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Project

The Richard & Annie Hoe House

The Richard & Annie Hoe House is an early commission from Carrere and Hastings, a partnership that would later become one of America's leading Beaux-Arts architectural firms.

Project Details

Project Partners
studioMDA
Owner
Confidential
Location
New York, New York
Completion Date
The Richard and Annie Hoe House in Manhattan. Alexander Severin Architectural Photography
The Richard and Annie Hoe House in Manhattan. Alexander Severin Architectural Photography
The Richard and Annie Hoe House in Manhattan. Alexander Severin Architectural Photography
The Richard and Annie Hoe House in Manhattan. Thornton Tomasetti

Overview

Situated in Manhattan's Upper East Side historic district, the Hoe House was designed by Carrére and Hastings and completed in 1892. The building's design stood out in its modesty and restraint compared to its earlier Richardsonian and French chateaux neighbors. The street façade is constructed out of white limestone with marble entry columns, large piano nobile windows and a third floor Corinthian cornice with balustrade.

We provided structural renewal, envelope renewal and historic preservation services to studioMDA for the complete renovation of the house.

Highlights

  • We specified façade restoration strategies, which included stone dutchman repairs, limestone repointing, replacement of sealants at windows and a new copper sheet-metal roofing over the third floor cornice.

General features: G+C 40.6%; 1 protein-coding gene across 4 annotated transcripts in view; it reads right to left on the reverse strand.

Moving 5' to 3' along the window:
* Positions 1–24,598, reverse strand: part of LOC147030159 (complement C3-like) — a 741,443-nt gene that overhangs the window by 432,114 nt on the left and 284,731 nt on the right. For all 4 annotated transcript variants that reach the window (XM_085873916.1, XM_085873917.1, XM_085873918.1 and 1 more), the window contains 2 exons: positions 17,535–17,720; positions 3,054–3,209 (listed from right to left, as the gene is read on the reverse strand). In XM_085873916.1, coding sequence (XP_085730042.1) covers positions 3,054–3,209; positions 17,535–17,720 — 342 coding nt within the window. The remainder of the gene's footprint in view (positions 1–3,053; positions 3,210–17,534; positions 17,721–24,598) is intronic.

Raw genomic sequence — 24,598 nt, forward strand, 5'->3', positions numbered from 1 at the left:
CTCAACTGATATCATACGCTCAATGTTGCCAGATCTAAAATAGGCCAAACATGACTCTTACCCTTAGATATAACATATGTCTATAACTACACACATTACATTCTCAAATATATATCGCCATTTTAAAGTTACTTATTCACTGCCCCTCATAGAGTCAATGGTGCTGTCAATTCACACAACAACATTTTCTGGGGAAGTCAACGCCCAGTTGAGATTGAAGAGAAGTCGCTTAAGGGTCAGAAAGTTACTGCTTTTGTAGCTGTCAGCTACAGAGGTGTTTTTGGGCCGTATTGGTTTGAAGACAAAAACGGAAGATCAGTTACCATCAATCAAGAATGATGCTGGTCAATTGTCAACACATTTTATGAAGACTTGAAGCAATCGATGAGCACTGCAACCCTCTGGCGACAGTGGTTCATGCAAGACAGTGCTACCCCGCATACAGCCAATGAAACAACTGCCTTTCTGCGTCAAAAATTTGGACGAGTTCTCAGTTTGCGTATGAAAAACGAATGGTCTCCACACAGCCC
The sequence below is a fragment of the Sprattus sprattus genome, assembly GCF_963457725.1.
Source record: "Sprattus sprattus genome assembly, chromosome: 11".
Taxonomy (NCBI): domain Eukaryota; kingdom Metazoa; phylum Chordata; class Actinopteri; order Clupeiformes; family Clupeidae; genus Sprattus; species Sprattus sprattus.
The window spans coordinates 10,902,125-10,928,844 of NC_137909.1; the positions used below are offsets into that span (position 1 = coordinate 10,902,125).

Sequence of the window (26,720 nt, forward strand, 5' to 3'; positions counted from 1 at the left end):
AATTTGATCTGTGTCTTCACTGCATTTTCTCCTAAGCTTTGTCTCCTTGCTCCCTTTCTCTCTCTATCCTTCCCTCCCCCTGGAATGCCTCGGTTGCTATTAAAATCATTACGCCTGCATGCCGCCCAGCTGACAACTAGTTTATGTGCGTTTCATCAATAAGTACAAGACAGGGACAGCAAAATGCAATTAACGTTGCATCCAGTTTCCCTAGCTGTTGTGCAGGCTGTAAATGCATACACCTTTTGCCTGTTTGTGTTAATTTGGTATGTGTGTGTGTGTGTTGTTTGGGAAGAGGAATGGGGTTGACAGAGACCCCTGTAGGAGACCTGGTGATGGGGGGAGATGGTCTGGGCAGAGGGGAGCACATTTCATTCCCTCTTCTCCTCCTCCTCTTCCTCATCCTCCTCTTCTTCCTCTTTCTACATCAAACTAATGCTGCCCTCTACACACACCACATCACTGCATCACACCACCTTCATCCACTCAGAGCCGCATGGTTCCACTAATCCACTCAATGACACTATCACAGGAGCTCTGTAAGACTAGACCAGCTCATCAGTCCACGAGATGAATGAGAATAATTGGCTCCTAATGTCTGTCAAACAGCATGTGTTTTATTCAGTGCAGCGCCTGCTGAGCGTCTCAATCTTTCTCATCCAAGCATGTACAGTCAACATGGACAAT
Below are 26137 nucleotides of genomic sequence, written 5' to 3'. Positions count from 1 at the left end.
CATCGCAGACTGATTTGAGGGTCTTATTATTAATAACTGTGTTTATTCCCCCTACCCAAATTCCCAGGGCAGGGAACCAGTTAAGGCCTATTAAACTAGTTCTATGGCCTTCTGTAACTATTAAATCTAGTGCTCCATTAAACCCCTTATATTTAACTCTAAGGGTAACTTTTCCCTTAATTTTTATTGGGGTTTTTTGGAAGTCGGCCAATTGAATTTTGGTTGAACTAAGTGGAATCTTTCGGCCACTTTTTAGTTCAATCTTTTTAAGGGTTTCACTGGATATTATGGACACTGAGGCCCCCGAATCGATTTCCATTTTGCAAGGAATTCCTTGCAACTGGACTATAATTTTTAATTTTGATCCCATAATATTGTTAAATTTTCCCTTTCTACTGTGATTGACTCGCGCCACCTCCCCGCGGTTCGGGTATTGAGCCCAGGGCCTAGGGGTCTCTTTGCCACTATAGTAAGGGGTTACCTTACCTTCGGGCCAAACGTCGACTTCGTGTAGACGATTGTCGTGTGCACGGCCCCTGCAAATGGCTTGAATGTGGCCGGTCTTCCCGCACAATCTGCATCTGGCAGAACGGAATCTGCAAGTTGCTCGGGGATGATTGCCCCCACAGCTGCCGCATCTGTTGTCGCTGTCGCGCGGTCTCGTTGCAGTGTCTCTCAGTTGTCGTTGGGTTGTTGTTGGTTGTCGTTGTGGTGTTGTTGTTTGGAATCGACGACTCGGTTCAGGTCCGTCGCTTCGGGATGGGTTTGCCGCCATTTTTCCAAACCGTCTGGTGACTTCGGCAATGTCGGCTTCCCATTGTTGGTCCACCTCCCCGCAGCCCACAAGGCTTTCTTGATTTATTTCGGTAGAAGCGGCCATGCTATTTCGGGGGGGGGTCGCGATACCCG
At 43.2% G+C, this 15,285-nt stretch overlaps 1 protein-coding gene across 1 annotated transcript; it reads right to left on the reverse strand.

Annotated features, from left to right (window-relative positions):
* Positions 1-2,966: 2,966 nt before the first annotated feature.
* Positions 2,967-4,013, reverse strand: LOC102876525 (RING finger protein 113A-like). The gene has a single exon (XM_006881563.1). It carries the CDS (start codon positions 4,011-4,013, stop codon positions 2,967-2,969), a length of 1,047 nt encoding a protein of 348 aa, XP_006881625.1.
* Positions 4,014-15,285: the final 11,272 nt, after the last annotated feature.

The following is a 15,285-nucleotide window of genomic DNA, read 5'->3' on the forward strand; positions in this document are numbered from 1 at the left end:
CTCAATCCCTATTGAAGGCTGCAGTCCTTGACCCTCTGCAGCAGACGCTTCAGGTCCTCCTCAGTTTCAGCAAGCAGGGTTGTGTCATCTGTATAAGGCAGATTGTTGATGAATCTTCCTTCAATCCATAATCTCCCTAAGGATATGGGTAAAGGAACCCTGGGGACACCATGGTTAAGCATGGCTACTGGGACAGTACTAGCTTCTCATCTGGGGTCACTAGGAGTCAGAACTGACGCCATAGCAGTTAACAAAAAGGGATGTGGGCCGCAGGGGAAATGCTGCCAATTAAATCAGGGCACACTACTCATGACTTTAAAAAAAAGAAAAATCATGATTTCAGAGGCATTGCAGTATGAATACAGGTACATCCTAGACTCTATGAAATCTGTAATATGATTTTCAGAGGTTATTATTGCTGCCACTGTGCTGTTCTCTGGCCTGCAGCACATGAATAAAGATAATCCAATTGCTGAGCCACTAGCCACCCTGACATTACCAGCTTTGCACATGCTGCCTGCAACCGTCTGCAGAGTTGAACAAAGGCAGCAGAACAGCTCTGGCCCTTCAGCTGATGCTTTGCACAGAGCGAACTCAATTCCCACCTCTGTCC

• We specified cleaning of the limestone street façade, which included intermittent misting and biological cleaners for sensitive restoration.
  • Our team designed reinforcement of the steel beams that support the brick sidewalk vaults that allowed the original masonry vaults to remain in place. This strategy provided significant cost benefits over full sidewalk vault reconstruction.
  • Forensic analysis of a cracked limestone lintel, which supports one of the large marble entry columns, revealed that the original lintel was inadequate to take the point load of the column. The restoration design included keeping the lintel in place, installing specially designed 5-foot long stabilization anchors into the cracked stone and sealing of the crack with a compatible restoration mortar. This strategy not only preserved historic fabric but also saved the client significant costs versus removing and replacing the stone lintel while shoring the column and balcony above.
  • Our team assisted with metal restoration for the historic railing above the main entry, which included wrought iron repairs, wrought iron repainting and brass top rail refinishing.
  • We worked closely with the Landmarks Preservation Commission on repair strategies and approvals.